un·​moor | \ ˌən-ˈmu̇r How to pronounce unmoor (audio) \
unmoored; unmooring; unmoors

Definition of unmoor

transitive verb

: to loosen from or as if from moorings

intransitive verb

: to cast off moorings

Examples of unmoor in a Sentence

Recent Examples on the Web Libby’s sympathies — and ours — are suddenly unmoored in the conflicting currents of love and resentment. Ron Charles Critic, Washington Post, "‘Fleishman Is in Trouble’ — and so is modern marriage," 13 June 2019 The point is to transport viewers into the singer’s vibrant inner life, unmoored by reality. Allegra Frank, Vox, "Rocketman’s music director explains why you shouldn’t compare it to Bohemian Rhapsody," 17 June 2019 The catastrophe of World War I, precipitated by the assassination of Archduke Franz Ferdinand in Sarajevo, unmoored the empire’s provinces. Ryu Spaeth, The New Republic, "Aleksandar Hemon’s Lost Eden," 6 June 2019 But his paranoia is unmoored from the current political climate, which makes the film’s final veer back to Ed’s obsession seem all the more forced and hollow. Mark Jenkins, chicagotribune.com, "‘The Tomorrow Man’ review: John Lithgow plays a prepper readying for world’s end, yet hoping for romance," 4 June 2019 Once the industry shifted to ready-to-wear, Capucci withdrew from the seasonal calendar to continue his craft, leaving his namesake line unmoored, despite several attempts to jump-start it. Monica Kim, Vogue, "How an Italian-French Duo Is Bringing a Roman Couturier Into the 21st Century," 11 Mar. 2019 That’s what happens when money floats into the ether of latter-day Wall Street, unmoored by connection to substance. Ben Brantley, New York Times, "Review: ‘The Lehman Trilogy’ Is a Transfixing Epic of Riches and Ruin," 13 July 2018 In 2017 alone, almost 12 million people fled from violence, according to the Internal Displacement Monitoring Center—and almost 19 million more were unmoored by catastrophic weather and other natural disasters. Erika P. Rodriguez, Smithsonian, "Photo of the day," 27 June 2018 Economic jolts unmoored the city, which then turned to new industries for revitalization. Patrick Sisson, Curbed, "The new magnetism of mid-size cities," 1 May 2018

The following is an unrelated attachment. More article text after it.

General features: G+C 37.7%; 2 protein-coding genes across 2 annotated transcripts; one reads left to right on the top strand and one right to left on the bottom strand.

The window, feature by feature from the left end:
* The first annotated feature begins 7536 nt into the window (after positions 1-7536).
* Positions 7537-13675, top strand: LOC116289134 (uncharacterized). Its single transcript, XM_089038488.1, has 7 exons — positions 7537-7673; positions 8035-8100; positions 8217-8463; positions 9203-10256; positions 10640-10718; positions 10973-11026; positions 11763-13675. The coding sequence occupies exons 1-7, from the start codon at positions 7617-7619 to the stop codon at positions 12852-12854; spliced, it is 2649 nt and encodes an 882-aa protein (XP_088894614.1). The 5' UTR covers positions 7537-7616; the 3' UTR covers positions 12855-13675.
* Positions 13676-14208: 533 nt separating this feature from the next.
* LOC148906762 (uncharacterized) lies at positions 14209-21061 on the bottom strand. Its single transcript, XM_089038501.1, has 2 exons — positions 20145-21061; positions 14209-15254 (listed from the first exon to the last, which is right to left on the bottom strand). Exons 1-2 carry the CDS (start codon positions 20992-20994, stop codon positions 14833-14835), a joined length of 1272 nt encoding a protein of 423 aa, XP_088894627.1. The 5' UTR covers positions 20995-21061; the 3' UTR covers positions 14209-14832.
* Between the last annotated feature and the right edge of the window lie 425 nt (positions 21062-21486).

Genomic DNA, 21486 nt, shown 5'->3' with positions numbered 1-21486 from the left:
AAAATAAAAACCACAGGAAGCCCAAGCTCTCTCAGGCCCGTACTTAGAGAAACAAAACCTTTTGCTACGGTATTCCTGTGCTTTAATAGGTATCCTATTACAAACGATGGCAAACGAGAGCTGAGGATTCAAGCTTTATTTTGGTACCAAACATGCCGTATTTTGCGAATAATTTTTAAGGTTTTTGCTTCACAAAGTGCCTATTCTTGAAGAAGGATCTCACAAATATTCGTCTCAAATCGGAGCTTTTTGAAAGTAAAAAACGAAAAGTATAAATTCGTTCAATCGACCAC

These example sentences are selected automatically from various online news sources to reflect current usage of the word 'unmoor.' Views expressed in the examples do not represent the opinion of Merriam-Webster or its editors. Send us feedback.

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First Known Use of unmoor

15th century, in the meaning defined at transitive sense

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Time Traveler for unmoor

The first known use of unmoor was in the 15th century

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Rhyming Dictionary: Words that rhyme with unmoor

Nglish: Translation of unmoor for Spanish Speakers

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something of little or no value

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